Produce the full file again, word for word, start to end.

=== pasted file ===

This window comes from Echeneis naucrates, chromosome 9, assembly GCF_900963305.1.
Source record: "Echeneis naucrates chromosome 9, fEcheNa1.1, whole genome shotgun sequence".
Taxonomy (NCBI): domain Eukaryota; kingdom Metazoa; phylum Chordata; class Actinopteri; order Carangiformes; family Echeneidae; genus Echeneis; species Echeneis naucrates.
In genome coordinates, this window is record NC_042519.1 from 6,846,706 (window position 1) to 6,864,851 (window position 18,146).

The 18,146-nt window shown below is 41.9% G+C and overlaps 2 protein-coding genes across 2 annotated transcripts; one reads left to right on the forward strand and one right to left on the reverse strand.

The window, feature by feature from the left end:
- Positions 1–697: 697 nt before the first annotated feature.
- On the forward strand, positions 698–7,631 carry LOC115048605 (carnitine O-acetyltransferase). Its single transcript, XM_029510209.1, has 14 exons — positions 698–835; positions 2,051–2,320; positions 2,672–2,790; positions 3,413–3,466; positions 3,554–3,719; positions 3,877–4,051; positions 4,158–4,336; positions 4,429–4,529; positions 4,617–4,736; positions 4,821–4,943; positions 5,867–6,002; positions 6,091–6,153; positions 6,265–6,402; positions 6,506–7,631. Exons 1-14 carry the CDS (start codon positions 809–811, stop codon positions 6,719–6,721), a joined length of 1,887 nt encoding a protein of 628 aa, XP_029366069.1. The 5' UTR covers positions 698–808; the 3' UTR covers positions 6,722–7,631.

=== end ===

This window comes from Echeneis naucrates, chromosome 9, assembly GCF_900963305.1.
Source record: "Echeneis naucrates chromosome 9, fEcheNa1.1, whole genome shotgun sequence".
Taxonomy (NCBI): domain Eukaryota; kingdom Metazoa; phylum Chordata; class Actinopteri; order Carangiformes; family Echeneidae; genus Echeneis; species Echeneis naucrates.
In genome coordinates, this window is record NC_042519.1 from 6,846,706 (window position 1) to 6,864,851 (window position 18,146).

The 18,146-nt window shown below is 41.9% G+C and overlaps 2 protein-coding genes across 2 annotated transcripts; one reads left to right on the forward strand and one right to left on the reverse strand.

The window, feature by feature from the left end:
- Positions 1–697: 697 nt before the first annotated feature.
- On the forward strand, positions 698–7,631 carry LOC115048605 (carnitine O-acetyltransferase). Its single transcript, XM_029510209.1, has 14 exons — positions 698–835; positions 2,051–2,320; positions 2,672–2,790; positions 3,413–3,466; positions 3,554–3,719; positions 3,877–4,051; positions 4,158–4,336; positions 4,429–4,529; positions 4,617–4,736; positions 4,821–4,943; positions 5,867–6,002; positions 6,091–6,153; positions 6,265–6,402; positions 6,506–7,631. Exons 1-14 carry the CDS (start codon positions 809–811, stop codon positions 6,719–6,721), a joined length of 1,887 nt encoding a protein of 628 aa, XP_029366069.1. The 5' UTR covers positions 698–808; the 3' UTR covers positions 6,722–7,631.